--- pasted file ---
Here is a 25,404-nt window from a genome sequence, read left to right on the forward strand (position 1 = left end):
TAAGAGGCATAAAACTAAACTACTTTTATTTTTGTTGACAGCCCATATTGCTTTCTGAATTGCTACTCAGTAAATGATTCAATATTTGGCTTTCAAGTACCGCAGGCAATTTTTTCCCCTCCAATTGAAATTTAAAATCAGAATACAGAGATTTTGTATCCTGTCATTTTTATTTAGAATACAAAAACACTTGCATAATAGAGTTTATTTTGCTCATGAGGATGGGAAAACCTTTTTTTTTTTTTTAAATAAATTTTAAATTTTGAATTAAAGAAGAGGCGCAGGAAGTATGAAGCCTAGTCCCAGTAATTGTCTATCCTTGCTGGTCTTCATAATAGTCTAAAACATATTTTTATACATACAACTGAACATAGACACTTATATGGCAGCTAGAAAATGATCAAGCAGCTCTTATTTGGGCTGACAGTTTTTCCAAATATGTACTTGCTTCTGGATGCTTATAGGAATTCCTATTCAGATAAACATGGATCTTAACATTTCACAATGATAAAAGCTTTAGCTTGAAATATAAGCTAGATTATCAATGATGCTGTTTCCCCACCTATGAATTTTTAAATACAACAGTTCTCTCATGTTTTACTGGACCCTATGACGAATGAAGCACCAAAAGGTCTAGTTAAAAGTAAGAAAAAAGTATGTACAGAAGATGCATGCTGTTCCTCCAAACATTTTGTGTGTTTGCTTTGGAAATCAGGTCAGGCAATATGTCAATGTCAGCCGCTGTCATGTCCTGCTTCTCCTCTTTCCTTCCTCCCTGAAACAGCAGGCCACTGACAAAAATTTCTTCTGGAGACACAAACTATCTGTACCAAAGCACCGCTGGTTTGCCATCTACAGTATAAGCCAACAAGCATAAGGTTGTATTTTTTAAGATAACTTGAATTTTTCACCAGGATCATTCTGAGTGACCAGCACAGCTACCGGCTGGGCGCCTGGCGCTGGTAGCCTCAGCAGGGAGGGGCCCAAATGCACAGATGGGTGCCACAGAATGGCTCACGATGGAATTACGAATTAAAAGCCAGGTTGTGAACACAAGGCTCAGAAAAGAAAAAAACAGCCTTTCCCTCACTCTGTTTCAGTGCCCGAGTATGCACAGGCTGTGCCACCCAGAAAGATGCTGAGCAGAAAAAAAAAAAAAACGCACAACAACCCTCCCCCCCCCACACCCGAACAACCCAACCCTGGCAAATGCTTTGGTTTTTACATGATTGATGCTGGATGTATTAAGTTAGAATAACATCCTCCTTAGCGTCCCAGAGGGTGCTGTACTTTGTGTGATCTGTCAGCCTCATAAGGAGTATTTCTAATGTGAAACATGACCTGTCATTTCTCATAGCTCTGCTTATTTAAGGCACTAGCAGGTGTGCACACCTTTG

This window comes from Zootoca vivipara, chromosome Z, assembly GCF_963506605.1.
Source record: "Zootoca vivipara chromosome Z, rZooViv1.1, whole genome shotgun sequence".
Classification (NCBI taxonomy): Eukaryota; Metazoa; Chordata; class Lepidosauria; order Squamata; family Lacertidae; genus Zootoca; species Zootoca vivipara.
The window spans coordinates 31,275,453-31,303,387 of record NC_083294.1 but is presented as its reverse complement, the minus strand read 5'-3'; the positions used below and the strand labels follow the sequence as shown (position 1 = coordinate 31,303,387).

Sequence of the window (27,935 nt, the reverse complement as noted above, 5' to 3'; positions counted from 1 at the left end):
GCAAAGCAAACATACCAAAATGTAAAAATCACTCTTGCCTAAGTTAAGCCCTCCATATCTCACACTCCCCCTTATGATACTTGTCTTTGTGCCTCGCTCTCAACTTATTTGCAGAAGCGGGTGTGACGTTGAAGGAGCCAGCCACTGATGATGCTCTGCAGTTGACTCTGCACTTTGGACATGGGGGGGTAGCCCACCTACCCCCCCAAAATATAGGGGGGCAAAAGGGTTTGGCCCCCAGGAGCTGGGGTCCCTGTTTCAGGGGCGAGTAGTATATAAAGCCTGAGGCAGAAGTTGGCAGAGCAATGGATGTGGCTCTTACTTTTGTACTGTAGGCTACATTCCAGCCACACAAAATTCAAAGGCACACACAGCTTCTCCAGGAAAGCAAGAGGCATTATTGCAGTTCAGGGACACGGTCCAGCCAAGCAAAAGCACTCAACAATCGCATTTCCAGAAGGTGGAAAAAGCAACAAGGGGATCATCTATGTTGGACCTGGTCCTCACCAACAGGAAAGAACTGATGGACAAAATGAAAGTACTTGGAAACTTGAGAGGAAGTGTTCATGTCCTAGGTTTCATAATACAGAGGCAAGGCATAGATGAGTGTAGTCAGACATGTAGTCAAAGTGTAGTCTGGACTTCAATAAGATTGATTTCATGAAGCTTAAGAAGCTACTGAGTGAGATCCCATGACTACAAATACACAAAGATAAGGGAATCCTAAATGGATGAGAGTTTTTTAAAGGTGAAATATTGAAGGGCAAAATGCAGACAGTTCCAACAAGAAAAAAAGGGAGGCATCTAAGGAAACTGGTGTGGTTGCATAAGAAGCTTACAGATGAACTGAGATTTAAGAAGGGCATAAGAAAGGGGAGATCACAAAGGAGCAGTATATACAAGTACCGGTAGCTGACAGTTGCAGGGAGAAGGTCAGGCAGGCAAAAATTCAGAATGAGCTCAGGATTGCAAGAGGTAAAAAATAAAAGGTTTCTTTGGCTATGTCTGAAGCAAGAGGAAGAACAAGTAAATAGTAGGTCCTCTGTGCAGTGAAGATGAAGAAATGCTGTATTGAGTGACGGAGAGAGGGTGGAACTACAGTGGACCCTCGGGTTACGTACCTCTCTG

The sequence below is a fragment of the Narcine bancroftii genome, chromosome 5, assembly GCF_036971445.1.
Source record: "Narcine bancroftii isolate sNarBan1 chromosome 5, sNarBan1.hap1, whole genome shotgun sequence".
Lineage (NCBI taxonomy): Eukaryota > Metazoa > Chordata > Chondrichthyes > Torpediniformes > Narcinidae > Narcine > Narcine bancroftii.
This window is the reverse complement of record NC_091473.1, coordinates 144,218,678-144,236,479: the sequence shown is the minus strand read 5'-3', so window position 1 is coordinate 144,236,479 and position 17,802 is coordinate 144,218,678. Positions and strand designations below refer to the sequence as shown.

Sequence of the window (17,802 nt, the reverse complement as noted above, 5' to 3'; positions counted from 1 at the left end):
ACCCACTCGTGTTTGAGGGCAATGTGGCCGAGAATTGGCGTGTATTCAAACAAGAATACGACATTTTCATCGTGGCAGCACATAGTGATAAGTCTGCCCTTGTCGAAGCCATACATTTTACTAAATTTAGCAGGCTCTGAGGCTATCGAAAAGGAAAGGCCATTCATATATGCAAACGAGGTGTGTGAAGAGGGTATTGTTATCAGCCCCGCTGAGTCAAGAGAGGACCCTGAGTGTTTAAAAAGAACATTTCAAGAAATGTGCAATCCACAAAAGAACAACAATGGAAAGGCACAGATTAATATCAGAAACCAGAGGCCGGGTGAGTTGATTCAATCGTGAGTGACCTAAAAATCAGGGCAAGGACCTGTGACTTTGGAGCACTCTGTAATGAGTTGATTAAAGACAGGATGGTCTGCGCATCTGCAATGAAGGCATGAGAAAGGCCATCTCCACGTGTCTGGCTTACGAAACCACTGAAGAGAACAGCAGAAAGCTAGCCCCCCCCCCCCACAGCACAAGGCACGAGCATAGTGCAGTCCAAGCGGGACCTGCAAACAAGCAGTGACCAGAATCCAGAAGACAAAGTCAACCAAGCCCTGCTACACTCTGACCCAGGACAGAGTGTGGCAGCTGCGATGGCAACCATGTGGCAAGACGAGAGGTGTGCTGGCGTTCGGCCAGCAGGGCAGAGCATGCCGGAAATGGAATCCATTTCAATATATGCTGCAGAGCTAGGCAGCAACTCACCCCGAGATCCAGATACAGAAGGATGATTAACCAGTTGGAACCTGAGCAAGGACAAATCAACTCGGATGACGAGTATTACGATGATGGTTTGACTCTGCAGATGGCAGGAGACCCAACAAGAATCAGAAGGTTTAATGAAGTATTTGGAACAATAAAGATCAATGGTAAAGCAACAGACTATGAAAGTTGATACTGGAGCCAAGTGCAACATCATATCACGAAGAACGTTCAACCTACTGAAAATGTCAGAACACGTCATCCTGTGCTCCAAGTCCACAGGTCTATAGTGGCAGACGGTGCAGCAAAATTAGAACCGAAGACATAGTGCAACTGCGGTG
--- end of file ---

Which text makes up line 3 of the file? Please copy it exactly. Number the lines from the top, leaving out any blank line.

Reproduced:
This window comes from Zootoca vivipara, chromosome Z, assembly GCF_963506605.1.